|Slavery in the United States||American West||Civil Rights Movement|
Floyd McKissick was born in Ashville, North Carolina, on 9th March, 1922. After being educated at Atlanta's Morehouse College, he became the first African American to study at North Carolina Law School. As a student McKissick joined the NAACP and the Congress of Racial Equality (CORE).
During the Second World War McKissick joined the United States Army and served in Europe where he reached the rank of sergeant. On his return to the United States McKissick continued to work with CORE and in 1947 took part in its first freedom riders.
McKissick established a law practice in Durham, North Carolina and in 1960 joined with local African American students in the campaign against segregated lunch counters.
In January 1966, McKissick replaced James Farmer as national director of Congress of Racial Equality. McKissick, now a supporter of Black Power, turned CORE into a more radical organization. This resulted in some moderates leaving the organization. Until he left in 1968, McKissick increasingly directed CORE's attention to the problems of the black ghetto.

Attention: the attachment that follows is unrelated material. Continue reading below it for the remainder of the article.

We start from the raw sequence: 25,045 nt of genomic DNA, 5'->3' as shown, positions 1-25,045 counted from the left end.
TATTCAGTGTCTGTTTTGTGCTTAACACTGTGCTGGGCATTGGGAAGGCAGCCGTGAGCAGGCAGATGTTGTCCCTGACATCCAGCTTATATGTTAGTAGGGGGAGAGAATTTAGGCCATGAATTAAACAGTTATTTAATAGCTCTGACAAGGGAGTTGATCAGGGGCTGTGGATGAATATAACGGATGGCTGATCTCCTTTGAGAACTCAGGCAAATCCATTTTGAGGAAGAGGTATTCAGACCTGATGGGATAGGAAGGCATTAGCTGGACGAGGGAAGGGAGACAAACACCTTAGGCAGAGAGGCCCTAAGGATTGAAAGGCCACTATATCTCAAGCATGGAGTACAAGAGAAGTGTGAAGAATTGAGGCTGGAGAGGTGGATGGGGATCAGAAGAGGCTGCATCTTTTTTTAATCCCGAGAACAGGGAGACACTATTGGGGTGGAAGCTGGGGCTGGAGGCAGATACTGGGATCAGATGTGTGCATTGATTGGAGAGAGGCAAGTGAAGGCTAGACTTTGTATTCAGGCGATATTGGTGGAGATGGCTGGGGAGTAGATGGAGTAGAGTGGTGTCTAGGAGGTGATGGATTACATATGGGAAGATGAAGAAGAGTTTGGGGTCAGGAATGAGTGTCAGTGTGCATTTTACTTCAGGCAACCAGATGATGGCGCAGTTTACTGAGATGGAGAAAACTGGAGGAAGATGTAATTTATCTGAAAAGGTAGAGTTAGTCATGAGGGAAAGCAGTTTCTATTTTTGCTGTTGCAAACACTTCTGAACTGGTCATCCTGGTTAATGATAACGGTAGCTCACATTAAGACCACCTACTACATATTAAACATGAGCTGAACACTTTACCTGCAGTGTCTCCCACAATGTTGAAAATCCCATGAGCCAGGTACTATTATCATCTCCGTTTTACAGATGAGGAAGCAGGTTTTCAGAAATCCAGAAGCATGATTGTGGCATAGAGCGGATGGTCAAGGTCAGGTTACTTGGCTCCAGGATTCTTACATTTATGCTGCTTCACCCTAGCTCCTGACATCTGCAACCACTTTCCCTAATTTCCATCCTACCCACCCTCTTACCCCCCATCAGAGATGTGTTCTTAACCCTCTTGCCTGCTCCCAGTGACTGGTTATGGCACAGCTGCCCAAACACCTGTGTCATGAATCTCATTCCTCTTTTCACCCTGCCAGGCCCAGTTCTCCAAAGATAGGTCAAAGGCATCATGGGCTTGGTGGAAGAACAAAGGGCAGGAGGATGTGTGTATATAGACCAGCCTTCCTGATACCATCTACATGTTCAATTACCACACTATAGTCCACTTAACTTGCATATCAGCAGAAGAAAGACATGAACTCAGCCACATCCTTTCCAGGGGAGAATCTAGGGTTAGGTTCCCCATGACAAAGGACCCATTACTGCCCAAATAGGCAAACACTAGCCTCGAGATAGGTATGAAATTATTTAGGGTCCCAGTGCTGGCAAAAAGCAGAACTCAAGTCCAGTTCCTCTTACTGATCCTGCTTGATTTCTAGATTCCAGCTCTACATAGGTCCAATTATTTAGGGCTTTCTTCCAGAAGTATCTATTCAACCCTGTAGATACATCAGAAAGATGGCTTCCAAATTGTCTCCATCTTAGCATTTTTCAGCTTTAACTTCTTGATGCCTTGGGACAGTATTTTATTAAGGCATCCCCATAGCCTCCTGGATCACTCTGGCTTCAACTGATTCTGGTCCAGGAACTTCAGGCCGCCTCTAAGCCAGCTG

For the next few years McKissick concentrated on developing Soul City, a model town and industrial project in rural North Carolina. The project was taken over by the federal government in June 1980.
Floyd McKissick was working as a pastor of Soul City's First Baptist Church when he died on 28th April, 1991.
(1) Floyd McKissick, Programs for Black Power (1968)
We should remember that the Black Power Movement attempts to secure power for Black Americans in six specific areas; in other words, it seeks to achieve power for Black people in six different ways; These are: (1) The growth of Black political power. (2) The building of Black economic power. (3) The improvement of the self-image of Black people. (4) The development of Black leadership. (5) The attainment of Federal law enforcement. (6) The mobilization of Black consumer power.
It is incontrovertible that these important ideals must pass beyond mere rhetoric. Programs must be initiated and relentlessly pursued in order to develop the wide organizational base necessary to achieve our ultimate goal of equality in American life.